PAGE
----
Following Operation Phoenix, we continued to monitor and collect prices for raw rhino horn in four countries in Asia. Our investigators observed and were offered raw rhino horn (whole and pie- ces) on 24 occasions between 1 January 2017 and June 2018. The prices ranged from USD 7,500 to USD 31,296 per kilo, which equates to an average price of USD 17,852 per kilo. This is substantially lower compared to the average price found in Nhi Khe from June 2015 until August 2017 (USD 26,653 per kilo / 33%).
When combining the prices from the investiga- tion in Nhi Khe with the prices obtained in in- vestigations, taken from the first data point in July 2015 until the latest data point in July 2018, the linear trendline based upon the prices for three years raw rhino horn in Asia shows a de- cline (see chart 1). This illustrates that after Ope- ration Phoenix the prices continue to decline.
Chart 1. Raw rhino horn prices per kilo in Asia between July 2015-July 2018 (USD)
In Africa raw rhino horns (whole and tips) were offered and observed on 16 occasions between March 2017 and June 2018. The price for raw rhino horn ranges from USD 3,604 to USD 17,000 per kilo with the average calculated price during that time period equating to USD 8,683 per kilo. This is a significant difference from the average price found in Nhi Khe from June 2015 until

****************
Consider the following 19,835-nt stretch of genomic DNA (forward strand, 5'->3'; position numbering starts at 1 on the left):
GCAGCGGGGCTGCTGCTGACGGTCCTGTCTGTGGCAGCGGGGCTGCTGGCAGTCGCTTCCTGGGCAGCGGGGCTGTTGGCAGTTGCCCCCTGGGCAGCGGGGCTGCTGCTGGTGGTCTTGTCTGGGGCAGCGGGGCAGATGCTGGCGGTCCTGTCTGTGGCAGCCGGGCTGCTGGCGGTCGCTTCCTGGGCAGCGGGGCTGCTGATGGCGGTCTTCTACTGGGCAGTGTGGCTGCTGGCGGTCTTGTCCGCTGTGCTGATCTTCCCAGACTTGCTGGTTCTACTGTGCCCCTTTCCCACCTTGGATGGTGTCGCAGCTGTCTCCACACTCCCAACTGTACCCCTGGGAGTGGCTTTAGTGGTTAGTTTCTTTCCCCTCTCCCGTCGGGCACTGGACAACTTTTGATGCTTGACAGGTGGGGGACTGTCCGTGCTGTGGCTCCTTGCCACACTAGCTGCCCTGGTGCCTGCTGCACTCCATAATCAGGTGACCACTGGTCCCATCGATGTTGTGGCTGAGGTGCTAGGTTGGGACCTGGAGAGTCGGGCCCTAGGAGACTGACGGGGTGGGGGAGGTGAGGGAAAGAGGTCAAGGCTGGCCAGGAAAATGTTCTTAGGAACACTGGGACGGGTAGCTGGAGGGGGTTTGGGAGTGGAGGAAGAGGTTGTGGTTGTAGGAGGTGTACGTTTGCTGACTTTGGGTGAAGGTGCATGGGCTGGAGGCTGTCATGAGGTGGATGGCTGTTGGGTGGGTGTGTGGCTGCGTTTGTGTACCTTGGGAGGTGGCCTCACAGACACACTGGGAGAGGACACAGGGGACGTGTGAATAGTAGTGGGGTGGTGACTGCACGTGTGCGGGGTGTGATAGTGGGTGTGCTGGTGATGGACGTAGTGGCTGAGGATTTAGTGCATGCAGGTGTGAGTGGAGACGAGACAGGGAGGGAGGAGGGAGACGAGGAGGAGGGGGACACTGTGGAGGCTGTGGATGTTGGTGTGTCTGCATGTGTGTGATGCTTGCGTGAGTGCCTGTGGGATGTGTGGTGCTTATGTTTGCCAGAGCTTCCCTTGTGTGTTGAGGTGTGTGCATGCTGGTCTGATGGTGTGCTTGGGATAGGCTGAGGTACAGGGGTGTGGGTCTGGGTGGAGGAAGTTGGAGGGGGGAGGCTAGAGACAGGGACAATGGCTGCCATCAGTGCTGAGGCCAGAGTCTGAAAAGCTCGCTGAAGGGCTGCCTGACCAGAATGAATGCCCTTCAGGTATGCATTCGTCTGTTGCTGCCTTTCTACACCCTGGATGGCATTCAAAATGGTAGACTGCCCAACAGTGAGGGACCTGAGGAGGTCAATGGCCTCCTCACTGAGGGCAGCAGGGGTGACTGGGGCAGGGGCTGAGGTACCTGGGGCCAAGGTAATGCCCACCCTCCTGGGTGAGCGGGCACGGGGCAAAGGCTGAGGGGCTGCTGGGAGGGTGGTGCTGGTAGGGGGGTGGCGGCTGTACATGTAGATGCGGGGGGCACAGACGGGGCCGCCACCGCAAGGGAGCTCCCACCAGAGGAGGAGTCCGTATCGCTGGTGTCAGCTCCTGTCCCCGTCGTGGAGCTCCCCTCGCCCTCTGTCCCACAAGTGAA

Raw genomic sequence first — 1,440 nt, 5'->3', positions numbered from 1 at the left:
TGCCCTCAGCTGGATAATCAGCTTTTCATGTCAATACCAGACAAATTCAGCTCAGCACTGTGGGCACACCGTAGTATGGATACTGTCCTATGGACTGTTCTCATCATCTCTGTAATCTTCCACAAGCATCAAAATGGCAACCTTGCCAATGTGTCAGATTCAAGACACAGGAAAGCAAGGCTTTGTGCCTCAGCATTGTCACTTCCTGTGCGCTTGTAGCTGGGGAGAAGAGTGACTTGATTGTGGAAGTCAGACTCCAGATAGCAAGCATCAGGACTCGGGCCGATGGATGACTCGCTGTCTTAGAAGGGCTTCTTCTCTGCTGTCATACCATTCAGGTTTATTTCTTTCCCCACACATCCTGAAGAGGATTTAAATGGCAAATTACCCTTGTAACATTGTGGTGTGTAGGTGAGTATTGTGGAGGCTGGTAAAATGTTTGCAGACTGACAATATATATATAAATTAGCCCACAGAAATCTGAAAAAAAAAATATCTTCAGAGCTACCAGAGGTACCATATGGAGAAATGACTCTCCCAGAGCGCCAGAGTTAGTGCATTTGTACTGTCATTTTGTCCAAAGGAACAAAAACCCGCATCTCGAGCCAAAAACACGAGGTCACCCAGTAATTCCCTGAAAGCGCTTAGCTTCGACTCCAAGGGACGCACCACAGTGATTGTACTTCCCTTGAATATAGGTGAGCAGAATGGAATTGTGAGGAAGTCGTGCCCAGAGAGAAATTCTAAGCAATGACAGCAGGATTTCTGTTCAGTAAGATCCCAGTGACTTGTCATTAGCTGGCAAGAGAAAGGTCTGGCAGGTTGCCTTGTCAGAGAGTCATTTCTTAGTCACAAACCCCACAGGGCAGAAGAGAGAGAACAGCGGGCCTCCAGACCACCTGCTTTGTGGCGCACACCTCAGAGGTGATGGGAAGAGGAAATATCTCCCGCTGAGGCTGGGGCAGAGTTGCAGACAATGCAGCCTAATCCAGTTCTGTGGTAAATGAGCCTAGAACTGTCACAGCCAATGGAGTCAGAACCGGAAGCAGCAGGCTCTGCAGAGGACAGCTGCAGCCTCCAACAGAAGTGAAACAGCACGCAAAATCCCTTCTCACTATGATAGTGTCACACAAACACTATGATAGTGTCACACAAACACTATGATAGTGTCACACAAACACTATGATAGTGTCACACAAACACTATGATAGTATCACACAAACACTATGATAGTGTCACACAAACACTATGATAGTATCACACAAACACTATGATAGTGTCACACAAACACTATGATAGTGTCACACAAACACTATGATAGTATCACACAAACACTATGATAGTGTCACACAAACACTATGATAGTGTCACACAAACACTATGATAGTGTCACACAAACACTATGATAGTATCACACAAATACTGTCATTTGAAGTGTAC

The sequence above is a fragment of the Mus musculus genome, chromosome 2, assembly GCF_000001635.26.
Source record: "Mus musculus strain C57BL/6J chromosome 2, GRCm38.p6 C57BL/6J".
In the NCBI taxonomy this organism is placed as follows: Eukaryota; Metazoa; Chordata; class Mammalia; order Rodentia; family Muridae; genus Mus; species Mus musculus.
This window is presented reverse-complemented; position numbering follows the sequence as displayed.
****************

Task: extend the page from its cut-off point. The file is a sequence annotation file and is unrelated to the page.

August 2017 (USD 26,653 per kilo) and in Asia from January 2017 until July 2018 (USD 17,852 per kilo). Moreover, the linear trendline for pri- ces of raw rhino horn in Africa, show a steep de- cline, see chart 2.
Chart 2. Raw rhino horn prices per kilo in Africa between March 2017-June 2018 (USD)
We note a 33% decrease in value of raw rhino horn during the last three years (2015-2018) in Asia, with average prices estimated to be around USD 17,852 per kilo. A parallel trend has also been observed in relation to the value of raw ivory.3
While this preliminary analysis allows for the identification of some crude comparisons between the current value of raw rhino horn in Africa and Asia, it does not yet allow for a meaningfully analysis of long-term trends or influencing factors driving changes in the market.
This data capture will form the basis of such analyses that the WJC will undertake in the futu- re and report on as part of its continued fight to tackle transnational organised wildlife crime.
Prepared by Aletta Van Roon
Intelligence Analyst. Wildlife Justice Commission
3- ‘Decline in the legal ivory trade in China in anticipation of a ban’ (2017). Lucy Vigne and Esmond Martin.